With the huge popularity of online gambling, the national legalization of gambling in the United States has become a hotbutton issue for politicians. Though it is unlikely to ever be legalized at the federal level, the discussions of state level legalization are growing. Currently, in the USA, non-tribal gambling is legal in three locations – the State of Nevada; Atlantic City, New Jersey; and Detroit, Michigan. In addition to those land-based casinos, riverboat gambling is legal in some areas along the Mississippi River, and tribal casinos are authorized anywhere a Native American tribe holds land.
There are many arguments against gambling including the preferences of many religious groups and individuals who have moral reservations about gaming for money. Many of those are credible arguments against gaming, but they are not sound arguments against the legalization of gaming. Sound arguments against the legalization of gaming come from a more pragmatic perspective. For example
In fact, in the 21st century, gambling establishments do not attract the so-called “bad element” that they did back in the days of Bugsy Siegel. Places like Atlantic City and the State of Nevada have strict regulation of professional gaming and the Internal Revenue Service monitors all gaming establishments for the flow of money in and out. It is true that anywhere there is a huge amount of money changing hands, there will be an element that tries to get its hands on it illicitly, but in the locations in the USA where gambling is legal, it is easier to rob a bank than to cheat a casino.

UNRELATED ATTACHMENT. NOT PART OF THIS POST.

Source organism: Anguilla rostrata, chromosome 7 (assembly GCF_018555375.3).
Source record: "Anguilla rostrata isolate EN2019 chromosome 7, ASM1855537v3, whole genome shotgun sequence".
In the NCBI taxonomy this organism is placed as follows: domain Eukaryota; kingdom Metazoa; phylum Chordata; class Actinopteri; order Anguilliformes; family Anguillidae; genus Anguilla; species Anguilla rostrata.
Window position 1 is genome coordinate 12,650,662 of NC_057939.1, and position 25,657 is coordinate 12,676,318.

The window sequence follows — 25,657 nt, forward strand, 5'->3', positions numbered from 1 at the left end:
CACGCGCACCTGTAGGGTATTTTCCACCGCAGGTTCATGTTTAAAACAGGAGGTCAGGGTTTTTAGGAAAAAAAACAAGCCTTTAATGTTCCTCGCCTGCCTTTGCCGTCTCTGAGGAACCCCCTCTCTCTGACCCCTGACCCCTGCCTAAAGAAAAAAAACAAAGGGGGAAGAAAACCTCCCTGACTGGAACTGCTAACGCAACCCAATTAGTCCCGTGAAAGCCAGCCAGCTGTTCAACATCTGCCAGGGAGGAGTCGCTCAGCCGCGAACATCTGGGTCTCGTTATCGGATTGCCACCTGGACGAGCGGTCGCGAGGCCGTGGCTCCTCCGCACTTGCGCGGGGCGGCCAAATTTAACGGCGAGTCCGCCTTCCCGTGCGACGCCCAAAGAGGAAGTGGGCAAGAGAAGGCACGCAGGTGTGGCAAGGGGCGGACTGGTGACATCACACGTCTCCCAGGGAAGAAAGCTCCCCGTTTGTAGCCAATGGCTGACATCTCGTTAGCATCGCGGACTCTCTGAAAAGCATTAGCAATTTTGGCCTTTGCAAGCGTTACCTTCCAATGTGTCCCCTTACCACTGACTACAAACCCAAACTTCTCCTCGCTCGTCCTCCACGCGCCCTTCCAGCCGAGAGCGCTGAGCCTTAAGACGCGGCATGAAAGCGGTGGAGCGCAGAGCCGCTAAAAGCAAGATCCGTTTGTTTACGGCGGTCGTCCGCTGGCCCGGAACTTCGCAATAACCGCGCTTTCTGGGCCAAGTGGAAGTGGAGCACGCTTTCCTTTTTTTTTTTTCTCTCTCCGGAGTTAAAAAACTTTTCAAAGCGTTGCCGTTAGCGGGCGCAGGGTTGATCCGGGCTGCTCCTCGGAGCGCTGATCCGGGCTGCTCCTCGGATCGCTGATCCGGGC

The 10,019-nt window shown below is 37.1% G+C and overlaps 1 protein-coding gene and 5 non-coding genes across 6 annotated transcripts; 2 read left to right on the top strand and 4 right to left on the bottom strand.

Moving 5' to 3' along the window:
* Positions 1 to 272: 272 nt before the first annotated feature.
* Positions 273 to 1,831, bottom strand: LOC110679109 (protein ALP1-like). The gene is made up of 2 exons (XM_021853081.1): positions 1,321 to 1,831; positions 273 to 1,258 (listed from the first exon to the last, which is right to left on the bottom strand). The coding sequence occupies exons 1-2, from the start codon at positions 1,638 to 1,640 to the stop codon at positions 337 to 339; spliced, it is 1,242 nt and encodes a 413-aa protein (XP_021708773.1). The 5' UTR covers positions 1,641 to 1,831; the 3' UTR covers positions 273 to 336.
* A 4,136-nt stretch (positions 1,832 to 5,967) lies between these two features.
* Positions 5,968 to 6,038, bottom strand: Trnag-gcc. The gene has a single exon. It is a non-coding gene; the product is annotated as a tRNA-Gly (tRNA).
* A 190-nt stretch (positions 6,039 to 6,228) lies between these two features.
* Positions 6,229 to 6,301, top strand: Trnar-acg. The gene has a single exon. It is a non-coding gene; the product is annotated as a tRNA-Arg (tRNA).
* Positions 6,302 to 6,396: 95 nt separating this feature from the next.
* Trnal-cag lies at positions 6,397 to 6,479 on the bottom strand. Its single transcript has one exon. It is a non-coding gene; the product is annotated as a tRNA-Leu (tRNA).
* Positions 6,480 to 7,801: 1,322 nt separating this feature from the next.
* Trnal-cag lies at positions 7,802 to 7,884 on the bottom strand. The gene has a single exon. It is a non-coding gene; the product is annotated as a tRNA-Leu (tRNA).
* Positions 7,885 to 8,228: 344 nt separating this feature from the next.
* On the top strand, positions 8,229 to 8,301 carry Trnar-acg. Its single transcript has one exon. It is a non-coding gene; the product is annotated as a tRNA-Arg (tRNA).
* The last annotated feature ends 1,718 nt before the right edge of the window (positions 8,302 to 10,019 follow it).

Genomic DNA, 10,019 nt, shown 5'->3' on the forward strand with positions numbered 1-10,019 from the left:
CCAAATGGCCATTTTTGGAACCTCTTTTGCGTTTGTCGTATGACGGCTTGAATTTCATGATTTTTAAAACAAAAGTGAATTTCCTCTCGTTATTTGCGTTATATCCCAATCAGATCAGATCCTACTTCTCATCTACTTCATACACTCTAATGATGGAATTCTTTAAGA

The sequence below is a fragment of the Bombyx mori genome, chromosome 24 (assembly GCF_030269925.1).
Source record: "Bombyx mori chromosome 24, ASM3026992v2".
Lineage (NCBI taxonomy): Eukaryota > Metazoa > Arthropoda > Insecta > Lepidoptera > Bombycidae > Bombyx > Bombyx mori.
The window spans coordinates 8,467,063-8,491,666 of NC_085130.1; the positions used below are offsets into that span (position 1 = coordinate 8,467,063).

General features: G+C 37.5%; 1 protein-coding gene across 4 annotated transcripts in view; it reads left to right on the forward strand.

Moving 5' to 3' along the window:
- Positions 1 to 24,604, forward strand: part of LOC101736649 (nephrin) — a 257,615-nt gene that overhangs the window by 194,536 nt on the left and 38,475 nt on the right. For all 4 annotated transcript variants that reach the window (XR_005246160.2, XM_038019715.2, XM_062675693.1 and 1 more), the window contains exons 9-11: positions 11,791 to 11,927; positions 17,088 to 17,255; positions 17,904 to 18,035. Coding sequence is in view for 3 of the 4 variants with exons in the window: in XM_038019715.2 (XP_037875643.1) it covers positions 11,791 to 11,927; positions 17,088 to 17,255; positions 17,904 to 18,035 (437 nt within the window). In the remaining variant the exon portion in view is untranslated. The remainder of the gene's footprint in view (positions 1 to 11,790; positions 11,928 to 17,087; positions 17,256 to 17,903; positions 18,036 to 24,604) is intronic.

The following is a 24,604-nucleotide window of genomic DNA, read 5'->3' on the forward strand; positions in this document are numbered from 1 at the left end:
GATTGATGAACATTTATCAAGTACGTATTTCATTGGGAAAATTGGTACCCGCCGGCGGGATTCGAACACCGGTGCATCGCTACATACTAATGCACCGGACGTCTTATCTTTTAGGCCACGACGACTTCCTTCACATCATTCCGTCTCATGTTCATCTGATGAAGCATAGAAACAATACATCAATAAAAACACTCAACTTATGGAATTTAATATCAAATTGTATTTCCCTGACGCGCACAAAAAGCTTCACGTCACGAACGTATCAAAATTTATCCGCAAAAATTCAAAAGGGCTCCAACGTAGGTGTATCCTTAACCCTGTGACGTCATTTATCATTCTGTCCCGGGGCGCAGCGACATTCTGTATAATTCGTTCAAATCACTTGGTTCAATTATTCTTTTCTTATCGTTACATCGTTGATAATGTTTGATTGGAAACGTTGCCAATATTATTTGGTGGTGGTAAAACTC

Gambling addiction truly is a huge problem, causing sufferers to lose money that should be earmarked for the mortgage and for care of their families. Gambling addicts, however, will invariably find places to lose their money, legal or not, and the big gaming establishments put millions of dollars into programs to help problem gamblers. The legalization of gambling, in fact, ends up helping problem gamblers more than hurting them.
There is a feeling among many people that once gambling is legalized, their town will suddenly look like Las Vegas with towers and glitz on every street corner. That, however, is not the case. In many small communities in the State of Nevada, for example, there are small, elegant casinos and card rooms that would be overlooked if one were not seeking them. The form that casinos take can be entirely regulated by city ordinance.
This is an ever growing concern. Since 1979 Native American tribes have been allowed to build casinos anywhere, whether gaming is legal in the community or not. As a result, the Native American community has a virtual monopoly on gambling most places in the United States. These so-called Indian Casinos are taxed at a lower rate than traditional establishments and the regulation upon them is minimal as compared to the state regulated facilities found in Nevada and Atlantic City. Furthermore, in a democratically guided republic such as the United States, it is entirely inappropriate that, despite the fact that a community has voted to restrict gambling, a protected group can come in and provide gambling, contrary to popular opinion. The only way to combat that is to legalize private gambling, allowing the huge revenues of gaming establishments to flow to the community at large.
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